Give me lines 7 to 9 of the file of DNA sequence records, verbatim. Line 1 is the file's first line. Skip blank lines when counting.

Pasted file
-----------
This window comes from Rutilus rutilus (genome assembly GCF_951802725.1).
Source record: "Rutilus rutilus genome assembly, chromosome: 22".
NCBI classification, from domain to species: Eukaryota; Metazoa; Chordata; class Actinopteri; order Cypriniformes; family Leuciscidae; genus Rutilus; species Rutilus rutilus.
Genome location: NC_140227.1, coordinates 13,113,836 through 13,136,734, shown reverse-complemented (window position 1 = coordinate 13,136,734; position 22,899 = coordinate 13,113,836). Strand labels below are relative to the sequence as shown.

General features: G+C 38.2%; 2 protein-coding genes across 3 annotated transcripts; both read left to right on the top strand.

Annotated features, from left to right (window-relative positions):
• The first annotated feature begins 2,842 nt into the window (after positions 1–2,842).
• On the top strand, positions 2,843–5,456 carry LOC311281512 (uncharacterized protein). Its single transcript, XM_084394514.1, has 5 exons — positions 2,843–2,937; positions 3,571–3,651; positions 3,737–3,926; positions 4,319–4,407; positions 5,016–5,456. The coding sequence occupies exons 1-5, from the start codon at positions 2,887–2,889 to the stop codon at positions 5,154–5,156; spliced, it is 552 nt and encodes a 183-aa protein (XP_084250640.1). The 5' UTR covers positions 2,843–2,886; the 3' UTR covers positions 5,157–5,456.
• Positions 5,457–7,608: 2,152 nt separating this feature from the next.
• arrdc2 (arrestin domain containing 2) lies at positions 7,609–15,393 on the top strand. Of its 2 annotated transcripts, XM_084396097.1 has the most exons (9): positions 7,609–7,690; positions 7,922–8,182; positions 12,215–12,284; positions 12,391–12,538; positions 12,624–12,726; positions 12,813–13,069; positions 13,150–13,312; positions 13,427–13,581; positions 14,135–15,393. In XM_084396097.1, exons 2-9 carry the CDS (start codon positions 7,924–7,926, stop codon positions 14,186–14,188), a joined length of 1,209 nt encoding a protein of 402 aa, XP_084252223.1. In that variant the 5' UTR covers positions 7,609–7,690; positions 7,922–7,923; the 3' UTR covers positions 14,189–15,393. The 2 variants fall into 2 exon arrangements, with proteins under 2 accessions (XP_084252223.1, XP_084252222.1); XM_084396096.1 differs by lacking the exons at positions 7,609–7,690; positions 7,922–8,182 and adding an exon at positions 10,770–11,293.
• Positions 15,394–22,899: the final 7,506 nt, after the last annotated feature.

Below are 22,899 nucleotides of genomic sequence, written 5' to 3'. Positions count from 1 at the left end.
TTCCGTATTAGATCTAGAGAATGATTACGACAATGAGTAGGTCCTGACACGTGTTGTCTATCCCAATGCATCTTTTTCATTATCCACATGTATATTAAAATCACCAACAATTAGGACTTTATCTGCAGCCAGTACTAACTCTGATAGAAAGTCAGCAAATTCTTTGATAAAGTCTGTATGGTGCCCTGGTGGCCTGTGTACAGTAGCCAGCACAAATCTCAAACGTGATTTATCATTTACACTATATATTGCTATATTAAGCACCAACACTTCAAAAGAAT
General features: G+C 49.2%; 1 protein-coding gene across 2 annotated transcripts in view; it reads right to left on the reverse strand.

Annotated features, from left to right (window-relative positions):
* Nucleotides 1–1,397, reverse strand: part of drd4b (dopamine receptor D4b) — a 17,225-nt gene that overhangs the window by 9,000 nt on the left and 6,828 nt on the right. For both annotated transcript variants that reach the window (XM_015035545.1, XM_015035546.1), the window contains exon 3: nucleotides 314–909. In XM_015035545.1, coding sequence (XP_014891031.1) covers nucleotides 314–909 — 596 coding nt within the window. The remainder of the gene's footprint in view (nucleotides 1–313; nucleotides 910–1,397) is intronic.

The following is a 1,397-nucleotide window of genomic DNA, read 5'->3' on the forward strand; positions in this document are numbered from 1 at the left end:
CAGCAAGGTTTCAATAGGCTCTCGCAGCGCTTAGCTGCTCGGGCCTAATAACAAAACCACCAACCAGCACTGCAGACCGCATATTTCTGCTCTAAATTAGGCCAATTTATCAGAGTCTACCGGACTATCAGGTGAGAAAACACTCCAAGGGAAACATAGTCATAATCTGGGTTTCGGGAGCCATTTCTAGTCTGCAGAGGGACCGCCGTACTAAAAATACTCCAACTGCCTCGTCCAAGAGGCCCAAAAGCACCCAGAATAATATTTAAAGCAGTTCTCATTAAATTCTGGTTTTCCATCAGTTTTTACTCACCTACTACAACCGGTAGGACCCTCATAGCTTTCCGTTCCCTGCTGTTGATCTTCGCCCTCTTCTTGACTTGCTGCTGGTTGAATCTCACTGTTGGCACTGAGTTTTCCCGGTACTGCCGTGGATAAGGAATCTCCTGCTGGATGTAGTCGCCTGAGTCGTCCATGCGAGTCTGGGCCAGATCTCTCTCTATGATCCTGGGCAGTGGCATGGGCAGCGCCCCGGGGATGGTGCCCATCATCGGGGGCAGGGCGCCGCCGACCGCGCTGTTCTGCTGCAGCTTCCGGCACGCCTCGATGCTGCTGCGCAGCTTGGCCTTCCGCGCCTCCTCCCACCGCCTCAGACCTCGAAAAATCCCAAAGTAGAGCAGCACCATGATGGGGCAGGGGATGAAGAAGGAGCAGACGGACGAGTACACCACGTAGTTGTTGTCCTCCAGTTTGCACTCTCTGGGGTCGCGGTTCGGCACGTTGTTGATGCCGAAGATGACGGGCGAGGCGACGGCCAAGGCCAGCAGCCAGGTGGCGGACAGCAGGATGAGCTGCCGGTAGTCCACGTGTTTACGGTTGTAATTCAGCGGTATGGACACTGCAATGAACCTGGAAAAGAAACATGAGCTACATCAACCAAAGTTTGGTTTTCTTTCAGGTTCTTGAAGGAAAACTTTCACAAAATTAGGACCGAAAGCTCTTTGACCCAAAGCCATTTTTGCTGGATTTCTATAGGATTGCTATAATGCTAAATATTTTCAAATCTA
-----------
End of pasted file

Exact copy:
• The first annotated feature begins 2,842 nt into the window (after positions 1–2,842).
• On the top strand, positions 2,843–5,456 carry LOC311281512 (uncharacterized protein). Its single transcript, XM_084394514.1, has 5 exons — positions 2,843–2,937; positions 3,571–3,651; positions 3,737–3,926; positions 4,319–4,407; positions 5,016–5,456. The coding sequence occupies exons 1-5, from the start codon at positions 2,887–2,889 to the stop codon at positions 5,154–5,156; spliced, it is 552 nt and encodes a 183-aa protein (XP_084250640.1). The 5' UTR covers positions 2,843–2,886; the 3' UTR covers positions 5,157–5,456.
• Positions 5,457–7,608: 2,152 nt separating this feature from the next.